Why Children of Color Disproportionately Lack Access to Outdoor Spaces

An image of a Black family hiking a trail next to a lake shows the father taking lead. They are smiling and relaxed

Going outside to enjoy parks and green spaces can help decrease stress, promote sharp thinking and creativity and improve mental health overall. However, people of color disproportionately lack access to these outdoor spaces, meaning that children of color are getting less time outside than white children. In the 2021 Outdoor Participation Trends Report, 53% of Americans ages six and over participated in an outdoor activity at least once in 2020, the highest participation rate recorded. However, the same report also found that nearly 75% of outdoor participants were white.

An analysis by Center for American Progress and Hispanic Access Foundation laid out the grim reality behind this statistic — communities of color are almost three times more likely than their white counterparts to live in areas considered “nature-deprived,” with limited access to green spaces.

Robert F. Smith’s Work to Expand Outdoor Access in His Community 

Robert F. Smith grew up in Denver, Colorado, with access to an abundance of green spaces in the Rocky Mountains, which fueled his appreciation for the outdoors. Now, he helps ensure that marginalized populations are able to achieve similar experiences through his philanthropic work with organizations including the National Parks Foundation, Lincoln Hills Cares, and The Open Space Foundation. One of the four pillars of Fund II Foundation, a charitable foundation of which Smith is founding director and President, is focused on environmental conservation and promoting outdoor access to everyone.

In October 2021, the city of Austin commissioned The Trail Foundation to “negotiate and execute” the park operations and maintenance of the Ann and Roy Butler Hike-and-Bike Trail at Town Lake Metropolitan Park in Texas. This collaboration is meant to enhance both the Hike-and-Bike trail itself and surrounding parklands, and will be an extension of The Trail Foundation’s current work maintaining the area. In 2018, Smith personally pledged $1.25 million to the Trail Foundation’s Bridge at Congress Avenue project to help update the bridge to increase safety for runners and cyclists.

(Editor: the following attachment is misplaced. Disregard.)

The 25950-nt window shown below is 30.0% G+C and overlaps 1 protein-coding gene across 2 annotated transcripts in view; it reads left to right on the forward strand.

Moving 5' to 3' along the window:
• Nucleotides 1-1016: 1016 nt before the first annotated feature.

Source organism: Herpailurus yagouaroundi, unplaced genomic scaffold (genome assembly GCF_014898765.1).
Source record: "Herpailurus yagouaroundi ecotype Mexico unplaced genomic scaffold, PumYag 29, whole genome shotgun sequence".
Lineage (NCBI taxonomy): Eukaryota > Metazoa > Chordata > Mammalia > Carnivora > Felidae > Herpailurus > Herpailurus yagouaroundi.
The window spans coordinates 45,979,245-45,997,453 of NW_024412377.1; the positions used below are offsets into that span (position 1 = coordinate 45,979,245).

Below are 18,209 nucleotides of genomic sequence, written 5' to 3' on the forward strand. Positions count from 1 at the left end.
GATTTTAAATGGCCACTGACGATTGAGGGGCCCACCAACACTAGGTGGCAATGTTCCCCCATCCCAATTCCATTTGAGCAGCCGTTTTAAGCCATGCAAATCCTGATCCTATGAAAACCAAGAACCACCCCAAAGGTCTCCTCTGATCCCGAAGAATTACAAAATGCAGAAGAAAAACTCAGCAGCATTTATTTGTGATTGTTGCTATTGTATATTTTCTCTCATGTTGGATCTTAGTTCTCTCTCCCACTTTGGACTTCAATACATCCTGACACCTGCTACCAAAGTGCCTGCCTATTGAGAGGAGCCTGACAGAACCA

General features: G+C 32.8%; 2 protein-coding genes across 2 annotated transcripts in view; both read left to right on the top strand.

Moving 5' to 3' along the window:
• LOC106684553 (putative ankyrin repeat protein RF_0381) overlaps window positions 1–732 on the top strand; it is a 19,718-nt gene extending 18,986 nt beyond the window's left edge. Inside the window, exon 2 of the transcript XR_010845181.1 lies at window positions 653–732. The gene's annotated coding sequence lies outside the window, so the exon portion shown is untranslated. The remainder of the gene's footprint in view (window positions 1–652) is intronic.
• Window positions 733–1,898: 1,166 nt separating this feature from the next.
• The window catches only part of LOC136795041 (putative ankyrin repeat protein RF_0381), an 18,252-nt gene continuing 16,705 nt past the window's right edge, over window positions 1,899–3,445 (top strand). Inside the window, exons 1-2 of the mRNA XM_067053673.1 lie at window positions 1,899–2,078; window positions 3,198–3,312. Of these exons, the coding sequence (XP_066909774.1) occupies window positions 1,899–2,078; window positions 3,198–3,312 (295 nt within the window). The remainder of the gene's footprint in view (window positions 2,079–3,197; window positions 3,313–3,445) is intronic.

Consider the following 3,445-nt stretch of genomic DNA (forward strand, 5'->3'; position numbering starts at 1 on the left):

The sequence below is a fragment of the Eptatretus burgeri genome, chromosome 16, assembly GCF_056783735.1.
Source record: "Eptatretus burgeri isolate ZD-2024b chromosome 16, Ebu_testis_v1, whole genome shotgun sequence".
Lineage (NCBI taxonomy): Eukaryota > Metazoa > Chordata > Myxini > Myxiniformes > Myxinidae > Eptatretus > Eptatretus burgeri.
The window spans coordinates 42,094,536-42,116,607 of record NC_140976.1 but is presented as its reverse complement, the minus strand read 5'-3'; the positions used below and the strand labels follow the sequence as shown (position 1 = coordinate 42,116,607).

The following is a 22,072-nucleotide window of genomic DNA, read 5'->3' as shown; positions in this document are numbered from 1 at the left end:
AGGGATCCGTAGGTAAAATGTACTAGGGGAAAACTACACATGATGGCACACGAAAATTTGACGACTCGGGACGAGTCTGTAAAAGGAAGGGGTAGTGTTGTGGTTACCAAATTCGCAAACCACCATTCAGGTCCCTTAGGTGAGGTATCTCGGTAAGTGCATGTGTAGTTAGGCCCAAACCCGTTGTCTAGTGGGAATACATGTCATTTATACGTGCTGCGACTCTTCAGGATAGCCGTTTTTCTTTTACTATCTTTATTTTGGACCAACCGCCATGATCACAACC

“An investment in the Trail is an investment in Austin’s future—one that will keep our most cherished outdoor asset safe, accessible, and enjoyable for many years to come,” said Smith at the project’s groundbreaking. Austin, Texas, is the location of Vista Equity Partners’ headquarters, the investment firm Smith founded in 2000, and of which he serves as Chairman and CEO.

Another way that Smith helps expand outdoor access for undeserving populations is through Colorado-based Lincoln Hills Cares, a nonprofit he co-founded with entrepreneur Matthew Burkett. The organization is dedicated to providing outdoor education to children and families who struggle to access these opportunities due to economic or family situations. The city of Lincoln Hills, Colorado has played an integral role in the Black community for decades, and was established in 1922 as the country’s only western resort accessible to African-Americans. Today, Lincoln Hills Cares hosts “culturally-responsive” programs including the Nizhoni Equestrian Experience, LHC Pathways and the TeamWorks Service Learning Program to over 500 children a year.

Learn more about Smith’s efforts to expand outdoor access, including a highlight video of Anglers of Honor’s past work in Lincoln Hills, Colorado and read the latest on Lincoln Hills Cares Facebook page.